The WISC-R vocabulary subtests and SRA primary mental abilities (PMA) test were used to test for the verbal ability while WISC-R block design and PMA spatial ability tests were used to assess the visuospatial ability. The results found that early onset diabetes (before 4) presents a greater risk for loss of mathematical ability and visuospatial skills. In particular loss of visuospatial skills was attributed to the organic disturbance caused by repeated episodes of hypoglycemia in early onset diabetes. Diabetes in general, was found to have a retarding effect on developing verbal skills. {Joanne F. Rovet]

Another important study by John W. Hagen et al., highlights the difference in cognitive skills between early and late onset diabetic children and non-diabetic children and also compares their academic performance. For the study the researchers took 30 diabetic and 30 non-diabetic children in the age group of 8 to 16.6 years. The diabetic children were again divided into two groups namely EOD and LOD with 15 children in each group. Glycosylated hemoglobin (HBAl) levels, (glucose level of the blood) measured for the diabetic group averaged at 10.7 (HBAl). The average school grades for the EOD and LOD were found to be 6.2 and 7.7 respectively. The WISC-R vocabulary subtests and WISC-R block design were given to all the subjects. To measure the academic performance subtests from the Peabody Individual Achievement test were given. ‘Pause time’ memory tasks were also used to identify the information processing capacity of the subjects.

The WISC-R scores of the three groups were 103, 105 and 113 respectively for EOD, LOD and non-diabetic groups. In four of the five subtests in the WISC-R diabetic children faired poorly and were outperformed by non-diabetic group. The study also highlighted that memory process is greatly affected in EOD children as reflected by the poor scores in the strategic tests. The overall results of the study confirm the fact that ‘Early Onset Diabetes’ and Late Onset Diabetes’ group had impaired cognitive ability when compared to the non-diabetic group. Furthermore early onset diabetic children are more vulnerable for deficiencies in visuospatial skills and in general exhibit more cognitive difficulties. [Hagen et al.]

Golden et al. (1989) is another study, which also confirms the ill consequences of repeated episodes of hypoglycemia. The researchers studied 23 children who developed the disease before the age of five. The duration of diabetes for all the subjects fell within the range of 6 to 78 months. Using memory glucometers the researchers monitored attacks of asymtomatic hypoglycemia in all the subjects. Psychological assessments of the children were performed using the Stanford Binet tests. The results from the visual reasoning tests when correlated with the relative frequency of asymptomatic hypoglycemia clearly showed that children who had frequent attacks of hypoglycemia faired poorly when compared with children who had infrequent hypoglycemia. Thus the relationship between hypoglycemia and neuropsychological changes observed in early onset diabetic patients is clearly established by this study. [Joanne F. Rovet]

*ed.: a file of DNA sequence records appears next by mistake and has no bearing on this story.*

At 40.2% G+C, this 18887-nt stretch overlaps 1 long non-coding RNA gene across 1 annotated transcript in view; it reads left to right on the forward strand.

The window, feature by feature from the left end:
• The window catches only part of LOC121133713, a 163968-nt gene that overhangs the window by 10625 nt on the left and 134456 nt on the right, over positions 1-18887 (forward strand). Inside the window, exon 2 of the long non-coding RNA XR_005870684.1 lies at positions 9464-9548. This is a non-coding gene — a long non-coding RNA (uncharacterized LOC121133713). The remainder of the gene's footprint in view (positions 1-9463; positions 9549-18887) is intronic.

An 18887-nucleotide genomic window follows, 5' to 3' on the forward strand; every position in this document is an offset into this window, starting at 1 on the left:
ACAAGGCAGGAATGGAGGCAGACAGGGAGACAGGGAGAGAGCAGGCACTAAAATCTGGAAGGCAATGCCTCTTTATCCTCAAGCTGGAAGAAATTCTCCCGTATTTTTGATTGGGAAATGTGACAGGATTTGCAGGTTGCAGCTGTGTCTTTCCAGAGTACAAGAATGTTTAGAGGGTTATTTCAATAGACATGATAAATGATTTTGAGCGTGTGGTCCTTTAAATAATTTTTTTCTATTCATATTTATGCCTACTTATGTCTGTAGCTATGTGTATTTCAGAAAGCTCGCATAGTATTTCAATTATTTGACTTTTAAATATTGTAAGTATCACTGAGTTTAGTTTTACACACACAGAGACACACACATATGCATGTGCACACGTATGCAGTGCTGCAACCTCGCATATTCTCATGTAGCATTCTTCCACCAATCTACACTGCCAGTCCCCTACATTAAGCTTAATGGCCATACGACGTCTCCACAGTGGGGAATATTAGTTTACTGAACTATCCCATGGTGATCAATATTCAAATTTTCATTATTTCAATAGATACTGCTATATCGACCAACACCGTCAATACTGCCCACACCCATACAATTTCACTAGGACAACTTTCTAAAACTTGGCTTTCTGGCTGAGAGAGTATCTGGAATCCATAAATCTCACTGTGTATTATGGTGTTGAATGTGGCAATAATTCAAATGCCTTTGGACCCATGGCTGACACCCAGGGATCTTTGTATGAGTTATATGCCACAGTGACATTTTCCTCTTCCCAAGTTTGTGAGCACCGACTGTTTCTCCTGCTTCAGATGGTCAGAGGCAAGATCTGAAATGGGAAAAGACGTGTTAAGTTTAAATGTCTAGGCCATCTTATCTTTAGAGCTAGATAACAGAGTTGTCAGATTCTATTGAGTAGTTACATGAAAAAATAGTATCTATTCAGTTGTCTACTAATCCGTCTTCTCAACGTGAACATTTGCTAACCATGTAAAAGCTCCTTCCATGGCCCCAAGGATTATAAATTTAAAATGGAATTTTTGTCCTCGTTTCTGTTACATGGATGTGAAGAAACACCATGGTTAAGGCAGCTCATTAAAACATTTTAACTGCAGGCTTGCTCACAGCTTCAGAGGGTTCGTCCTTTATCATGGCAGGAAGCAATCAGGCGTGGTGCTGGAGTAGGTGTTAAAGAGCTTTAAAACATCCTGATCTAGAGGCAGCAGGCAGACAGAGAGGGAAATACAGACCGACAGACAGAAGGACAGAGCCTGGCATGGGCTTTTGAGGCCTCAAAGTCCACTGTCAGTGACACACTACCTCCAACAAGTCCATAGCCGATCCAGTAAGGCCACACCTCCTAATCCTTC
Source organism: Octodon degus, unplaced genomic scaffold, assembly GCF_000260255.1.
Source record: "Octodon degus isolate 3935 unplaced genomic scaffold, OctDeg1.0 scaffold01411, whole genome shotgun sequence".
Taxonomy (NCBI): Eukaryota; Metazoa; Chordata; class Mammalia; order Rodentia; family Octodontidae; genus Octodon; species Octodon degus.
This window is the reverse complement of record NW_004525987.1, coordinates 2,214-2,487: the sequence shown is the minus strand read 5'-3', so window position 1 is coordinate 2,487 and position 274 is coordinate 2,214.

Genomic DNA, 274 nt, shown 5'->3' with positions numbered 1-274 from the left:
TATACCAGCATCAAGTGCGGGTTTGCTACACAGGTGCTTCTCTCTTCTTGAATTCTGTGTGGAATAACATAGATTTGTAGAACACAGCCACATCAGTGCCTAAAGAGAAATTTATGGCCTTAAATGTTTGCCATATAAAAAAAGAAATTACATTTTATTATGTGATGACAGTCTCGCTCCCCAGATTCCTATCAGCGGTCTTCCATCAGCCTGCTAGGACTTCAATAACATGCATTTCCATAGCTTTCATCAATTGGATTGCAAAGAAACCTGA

Other studies also indicate a clear relation between diabetes and abnormal functioning of the Central Nervous System (CNS). Abnormal Electroencephalograms readings were recorded in 35% of diabetic children and this is attributed to either hypoglycemia or hyperglycemia. Examining the cerebral blood flow has shown that hypoglycemia causes disruptions in frontal lobe and left hemisphere functioning. Cognitive processing speed is also found to be severely limited and neuronal damage inflicted resulting in breakdown or slowing down of signal transmission within the brain. Researchers from the university of Iowa studied 244 diabetic students alongside 110 siblings and 209 anonymous classmates. They analyzed the grades obtained, absenteeism and the behavioral variations of these children over a period of time. The results revealed that diabetic children were absent for a longer and are more prone to abnormal behavioral problems compared with normal non-diabetic children. [Pediatrics]

Special Requirements for Diabetic Students

Diabetes being a chronic disease needs lifelong treatment, which causes considerable psychological ordeal for the patient and the family members. Adding to the woes is the constant fear of developing complications like retinopathy, gangrene, cardiovascular complications etc. Considering the special needs of diabetic students the federal government has included diabetes under the IDEA (Individuals with Disabilities Education Act). State run schools have to comply with the requirements mentioned in the law. The IDEA ensures that diabetic children suffering from cognitive disabilities because of the abnormal fluctuations in the blood glucose level have special support and care to maintain their optimum learning ability. Proactive treatment and management of symptoms is the most effective way of dealing with chronic diseases. Hence schools are also required to provide assistance for the medical needs of the children like glucose testing, insulin administration, etc. [DREDF]